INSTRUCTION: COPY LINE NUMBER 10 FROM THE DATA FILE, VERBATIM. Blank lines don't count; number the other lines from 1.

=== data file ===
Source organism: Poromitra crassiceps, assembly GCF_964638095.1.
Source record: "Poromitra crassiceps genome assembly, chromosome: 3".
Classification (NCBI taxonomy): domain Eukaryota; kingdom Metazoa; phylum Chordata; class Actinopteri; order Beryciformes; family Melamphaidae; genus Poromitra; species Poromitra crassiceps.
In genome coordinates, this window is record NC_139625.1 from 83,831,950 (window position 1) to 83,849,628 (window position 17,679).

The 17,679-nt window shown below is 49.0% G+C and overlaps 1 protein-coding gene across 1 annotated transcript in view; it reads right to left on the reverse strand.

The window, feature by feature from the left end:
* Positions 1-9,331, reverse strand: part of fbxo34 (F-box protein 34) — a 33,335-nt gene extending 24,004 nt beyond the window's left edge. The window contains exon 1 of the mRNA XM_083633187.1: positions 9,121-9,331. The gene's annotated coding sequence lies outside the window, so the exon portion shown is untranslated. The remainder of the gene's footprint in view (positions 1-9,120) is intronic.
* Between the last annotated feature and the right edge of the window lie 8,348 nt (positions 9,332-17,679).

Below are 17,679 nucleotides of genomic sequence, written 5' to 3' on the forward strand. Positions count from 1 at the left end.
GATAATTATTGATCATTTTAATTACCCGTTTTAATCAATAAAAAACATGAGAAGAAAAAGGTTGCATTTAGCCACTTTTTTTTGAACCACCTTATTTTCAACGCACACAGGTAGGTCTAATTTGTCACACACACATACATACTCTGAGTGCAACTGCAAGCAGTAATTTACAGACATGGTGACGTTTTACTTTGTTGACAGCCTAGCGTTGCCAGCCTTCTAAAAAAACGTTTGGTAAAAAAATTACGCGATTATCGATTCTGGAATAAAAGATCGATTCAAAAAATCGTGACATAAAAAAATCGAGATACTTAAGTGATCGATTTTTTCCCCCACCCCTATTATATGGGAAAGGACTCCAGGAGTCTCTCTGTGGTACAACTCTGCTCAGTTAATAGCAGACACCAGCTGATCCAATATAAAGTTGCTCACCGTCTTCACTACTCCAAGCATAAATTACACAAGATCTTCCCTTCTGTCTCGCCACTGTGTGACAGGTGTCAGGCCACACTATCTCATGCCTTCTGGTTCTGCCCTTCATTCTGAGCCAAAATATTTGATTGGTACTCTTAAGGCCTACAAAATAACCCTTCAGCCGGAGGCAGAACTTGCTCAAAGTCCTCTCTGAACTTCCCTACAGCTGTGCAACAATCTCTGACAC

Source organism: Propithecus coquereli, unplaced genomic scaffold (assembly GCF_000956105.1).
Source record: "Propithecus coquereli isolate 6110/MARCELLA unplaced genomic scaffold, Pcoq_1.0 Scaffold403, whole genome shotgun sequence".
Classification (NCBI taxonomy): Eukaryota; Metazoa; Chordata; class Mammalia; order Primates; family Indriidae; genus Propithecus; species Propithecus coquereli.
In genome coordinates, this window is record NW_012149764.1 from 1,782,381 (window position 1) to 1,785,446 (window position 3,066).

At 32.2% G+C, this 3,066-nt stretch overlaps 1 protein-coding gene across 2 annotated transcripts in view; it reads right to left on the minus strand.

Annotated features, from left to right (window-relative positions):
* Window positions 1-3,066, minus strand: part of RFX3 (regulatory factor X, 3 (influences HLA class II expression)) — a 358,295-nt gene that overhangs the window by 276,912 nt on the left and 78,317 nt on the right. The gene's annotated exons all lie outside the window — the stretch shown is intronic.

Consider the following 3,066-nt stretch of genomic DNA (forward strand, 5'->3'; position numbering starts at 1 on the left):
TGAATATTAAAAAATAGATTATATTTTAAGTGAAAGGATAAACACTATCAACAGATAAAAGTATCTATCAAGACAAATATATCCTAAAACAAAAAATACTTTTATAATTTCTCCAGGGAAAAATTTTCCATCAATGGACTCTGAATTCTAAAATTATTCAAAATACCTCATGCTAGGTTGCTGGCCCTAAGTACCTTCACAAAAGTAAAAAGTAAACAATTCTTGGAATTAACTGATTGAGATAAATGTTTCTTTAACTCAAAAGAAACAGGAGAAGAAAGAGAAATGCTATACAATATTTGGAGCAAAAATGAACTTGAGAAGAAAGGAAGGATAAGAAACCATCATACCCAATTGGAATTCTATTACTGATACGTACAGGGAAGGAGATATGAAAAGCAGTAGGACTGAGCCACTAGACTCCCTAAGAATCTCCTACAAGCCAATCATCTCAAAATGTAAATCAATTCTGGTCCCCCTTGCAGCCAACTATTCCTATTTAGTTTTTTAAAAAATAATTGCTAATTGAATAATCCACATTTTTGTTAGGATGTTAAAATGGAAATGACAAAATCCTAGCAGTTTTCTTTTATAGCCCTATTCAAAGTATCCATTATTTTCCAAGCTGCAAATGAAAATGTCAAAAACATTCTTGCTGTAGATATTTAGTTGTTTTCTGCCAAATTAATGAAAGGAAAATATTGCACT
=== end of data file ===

GATAATTATTGATCATTTTAATTACCCGTTTTAATCAATAAAAAACATGAGAAGAAAAAGGTTGCATTTAGCCACTTTTTTTTGAACCACCTTATTTTCAACGCACACAGGTAGGTCTAATTTGTCACACACACATACATACTCTGAGTGCAACTGCAAGCAGTAATTTACAGACATGGTGACGTTTTACTTTGTTGACAGCCTAGCGTTGCCAGCCTTCTAAAAAAACGTTTGGTAAAAAAATTACGCGATTATCGATTCTGGAATAAAAGATCGATTCAAAAAATCGTGACATAAAAAAATCGAGATACTTAAGTGATCGATTTTTTCCCCCACCCCTATTATATGGGAAAGGACTCCAGGAGTCTCTCTGTGGTACAACTCTGCTCAGTTAATAGCAGACACCAGCTGATCCAATATAAAGTTGCTCACCGTCTTCACTACTCCAAGCATAAATTACACAAGATCTTCCCTTCTGTCTCGCCACTGTGTGACAGGTGTCAGGCCACACTATCTCATGCCTTCTGGTTCTGCCCTTCATTCTGAGCCAAAATATTTGATTGGTACTCTTAAGGCCTACAAAATAACCCTTCAGCCGGAGGCAGAACTTGCTCAAAGTCCTCTCTGAACTTCCCTACAGCTGTGCAACAATCTCTGACAC